Under current tax law, dividends you leave in your policy aren’t taxable.  Dividends you withdraw aren’t taxed until they exceed your “cost basis” (the premium you paid in), at which point you can switch to borrowing against your cash value with no taxes due on policy loans.

That’s how you can get your hands on the equity and growth in your Bank On Yourself policy without owing taxes.

Note:  If you surrender or lapse the policy, you could end up owing taxes on your gains.

What if the tax laws change?

They could change the tax laws, of course, just as they can for all retirement plans, including Roth plans.  But the tax benefits of a Bank On Yourself plan are an extra.  Even if they disappeared, the Bank On Yourself method stands on its own and you’d still get all the other advantages and guarantees unique to this method.

Which is why the $100,000 cash reward I’m offering to the first person who can show they use a different product or strategy that can match or beat Bank On Yourself still remains unclaimed.

Below are four more tax advantages of Bank On Yourself…



Would you like to find out how big your nest-egg could grow – guaranteed – if you added Bank On Yourself to your financial plan? No two plans are alike – yours would be custom-tailored to your unique situation, goals and dreams. To find out what your bottom-line numbers would be, request a FREE, no-obligation Analysis today.

If you’re wondering where you’ll find the money to fund your plan, keep in mind the Bank On Yourself Professionals are masters at helping people restructure their finances to free up money to fund a plan. Here are the eight most common places they look.REQUEST YOUR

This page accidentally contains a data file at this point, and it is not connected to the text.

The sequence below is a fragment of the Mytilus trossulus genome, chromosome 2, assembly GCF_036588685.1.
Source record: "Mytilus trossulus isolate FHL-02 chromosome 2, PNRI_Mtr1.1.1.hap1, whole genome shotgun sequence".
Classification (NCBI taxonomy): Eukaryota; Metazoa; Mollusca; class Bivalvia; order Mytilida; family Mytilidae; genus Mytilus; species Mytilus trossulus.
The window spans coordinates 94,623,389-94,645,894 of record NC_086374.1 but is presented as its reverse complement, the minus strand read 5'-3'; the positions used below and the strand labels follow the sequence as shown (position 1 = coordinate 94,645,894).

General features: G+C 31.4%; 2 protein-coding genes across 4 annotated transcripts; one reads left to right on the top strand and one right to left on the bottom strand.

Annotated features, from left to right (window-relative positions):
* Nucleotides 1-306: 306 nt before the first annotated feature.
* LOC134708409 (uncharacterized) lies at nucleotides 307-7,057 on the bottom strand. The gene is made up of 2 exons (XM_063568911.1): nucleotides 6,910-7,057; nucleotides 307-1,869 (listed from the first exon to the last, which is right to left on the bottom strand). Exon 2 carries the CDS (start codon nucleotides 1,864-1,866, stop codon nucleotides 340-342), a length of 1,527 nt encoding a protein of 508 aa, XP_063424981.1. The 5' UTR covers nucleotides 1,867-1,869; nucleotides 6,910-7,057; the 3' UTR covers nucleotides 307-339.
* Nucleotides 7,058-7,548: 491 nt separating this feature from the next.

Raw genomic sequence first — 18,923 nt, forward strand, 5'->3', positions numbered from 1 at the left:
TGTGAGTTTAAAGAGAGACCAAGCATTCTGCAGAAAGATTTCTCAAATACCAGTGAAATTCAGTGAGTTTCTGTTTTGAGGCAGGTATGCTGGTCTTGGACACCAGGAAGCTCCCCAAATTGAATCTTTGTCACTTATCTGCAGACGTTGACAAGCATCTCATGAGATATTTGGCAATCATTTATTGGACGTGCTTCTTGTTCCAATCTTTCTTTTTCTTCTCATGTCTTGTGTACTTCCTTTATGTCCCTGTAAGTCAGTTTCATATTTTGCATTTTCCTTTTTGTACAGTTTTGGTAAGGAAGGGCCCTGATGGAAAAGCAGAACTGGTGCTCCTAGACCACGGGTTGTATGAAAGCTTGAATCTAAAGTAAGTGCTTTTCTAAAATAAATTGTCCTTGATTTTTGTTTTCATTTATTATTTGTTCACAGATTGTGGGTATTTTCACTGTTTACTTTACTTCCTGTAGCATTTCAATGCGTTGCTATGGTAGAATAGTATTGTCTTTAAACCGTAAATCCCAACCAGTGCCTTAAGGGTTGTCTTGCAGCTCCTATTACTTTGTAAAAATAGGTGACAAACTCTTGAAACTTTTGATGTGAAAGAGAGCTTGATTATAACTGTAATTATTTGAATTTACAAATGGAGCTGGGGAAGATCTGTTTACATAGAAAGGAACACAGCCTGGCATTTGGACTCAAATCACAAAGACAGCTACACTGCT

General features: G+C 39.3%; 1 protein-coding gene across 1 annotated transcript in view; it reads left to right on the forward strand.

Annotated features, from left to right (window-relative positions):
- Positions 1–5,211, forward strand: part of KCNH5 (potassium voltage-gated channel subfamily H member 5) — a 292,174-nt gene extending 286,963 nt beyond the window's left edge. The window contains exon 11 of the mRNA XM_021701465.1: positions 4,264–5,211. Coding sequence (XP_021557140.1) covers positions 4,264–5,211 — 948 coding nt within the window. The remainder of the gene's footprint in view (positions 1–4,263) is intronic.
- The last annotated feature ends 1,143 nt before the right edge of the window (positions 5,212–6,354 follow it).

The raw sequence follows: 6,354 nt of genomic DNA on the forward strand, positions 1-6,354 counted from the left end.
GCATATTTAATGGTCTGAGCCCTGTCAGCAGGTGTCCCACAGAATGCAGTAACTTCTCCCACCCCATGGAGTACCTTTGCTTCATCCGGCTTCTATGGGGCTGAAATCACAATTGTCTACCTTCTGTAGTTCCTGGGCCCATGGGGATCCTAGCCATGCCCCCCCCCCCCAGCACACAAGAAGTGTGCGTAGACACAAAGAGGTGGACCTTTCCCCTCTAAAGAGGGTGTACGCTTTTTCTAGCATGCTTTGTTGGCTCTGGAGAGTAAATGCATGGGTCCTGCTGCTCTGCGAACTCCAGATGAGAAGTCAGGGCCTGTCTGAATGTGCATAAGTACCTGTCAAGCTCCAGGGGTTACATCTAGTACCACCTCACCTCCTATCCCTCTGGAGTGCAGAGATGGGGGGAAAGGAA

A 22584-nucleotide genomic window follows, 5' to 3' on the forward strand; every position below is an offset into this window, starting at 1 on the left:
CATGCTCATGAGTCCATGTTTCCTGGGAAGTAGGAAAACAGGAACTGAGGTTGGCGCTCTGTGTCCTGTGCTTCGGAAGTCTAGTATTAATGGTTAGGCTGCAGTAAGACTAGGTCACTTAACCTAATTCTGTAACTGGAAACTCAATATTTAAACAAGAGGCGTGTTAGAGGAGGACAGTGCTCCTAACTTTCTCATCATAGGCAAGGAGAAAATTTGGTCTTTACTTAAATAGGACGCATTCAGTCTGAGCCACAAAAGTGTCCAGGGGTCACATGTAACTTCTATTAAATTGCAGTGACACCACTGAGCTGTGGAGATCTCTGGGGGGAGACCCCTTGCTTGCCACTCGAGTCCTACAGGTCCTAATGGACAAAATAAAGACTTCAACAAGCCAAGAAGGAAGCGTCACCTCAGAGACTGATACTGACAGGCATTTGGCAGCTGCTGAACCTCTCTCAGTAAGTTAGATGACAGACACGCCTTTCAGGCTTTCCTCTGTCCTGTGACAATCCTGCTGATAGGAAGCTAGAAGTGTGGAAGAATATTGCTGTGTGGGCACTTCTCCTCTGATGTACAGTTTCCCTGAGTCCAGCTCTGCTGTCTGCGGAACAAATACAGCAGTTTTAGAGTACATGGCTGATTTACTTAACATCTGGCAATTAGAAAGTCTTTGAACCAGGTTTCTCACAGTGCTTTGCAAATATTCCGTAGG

Bank On Yourself Tax Advantage #2:  Reduce the Taxes You’ll Pay on Your Social Security Benefits

Most people aren’t even aware that it’s common to owe taxes on your Social Security benefits.  Currently, if a couple makes over $32,000 (from retirement account withdrawals and other sources), 50% of their Social Security income gets taxed.

If a couple retires with an income above $44,000, up to 85% of their Social Security benefits are taxed!Good-Life-Calculator

48% of Americans already pay taxes on their Social Security benefits, according to the SSA. And because the cutoff isn’t benchmarked to inflation, more and more beneficiaries will soon be subject to the tax.

However, the income you take in retirement from a Bank On Yourself policy is NOT included in the income totals the IRS uses to determine whether – and how much – your Social Security check is taxed.

As an interesting note, the biggest complaint we’re hearing today from seniors who’ve managed to accumulate some assets is that they’re being forced to take the Required Minimum Distribution (RMD) from their retirement or pension plan, once they turn age 73.

Yes, that’s one of the many strings attached to those government-sponsored plans.

The government requires this because they can’t afford to wait any longer to start collecting those taxes they let you defer all those years.  But the other effect the RMD has for many retirees is that it causes them to have to pay higher taxes on their Social Security benefits!

Tip:  Don’t get suckered into believing you control the money in your 401(k) or IRA, etc.  The government controls it and can (and does) change the rules any time they want! In fact, they made a number of changes at the end of 2022 – and you had no say in it!

Bank On Yourself Tax Advantage #3:  Qualify for More College Federal Student Aid

Black Mortarboard and dollarWhile this is not technically a tax benefit, it’s similar to the last advantage in that funds that are sitting in the cash value account of a Bank On Yourself whole life policy do not count against your kids when they apply for federal student aid.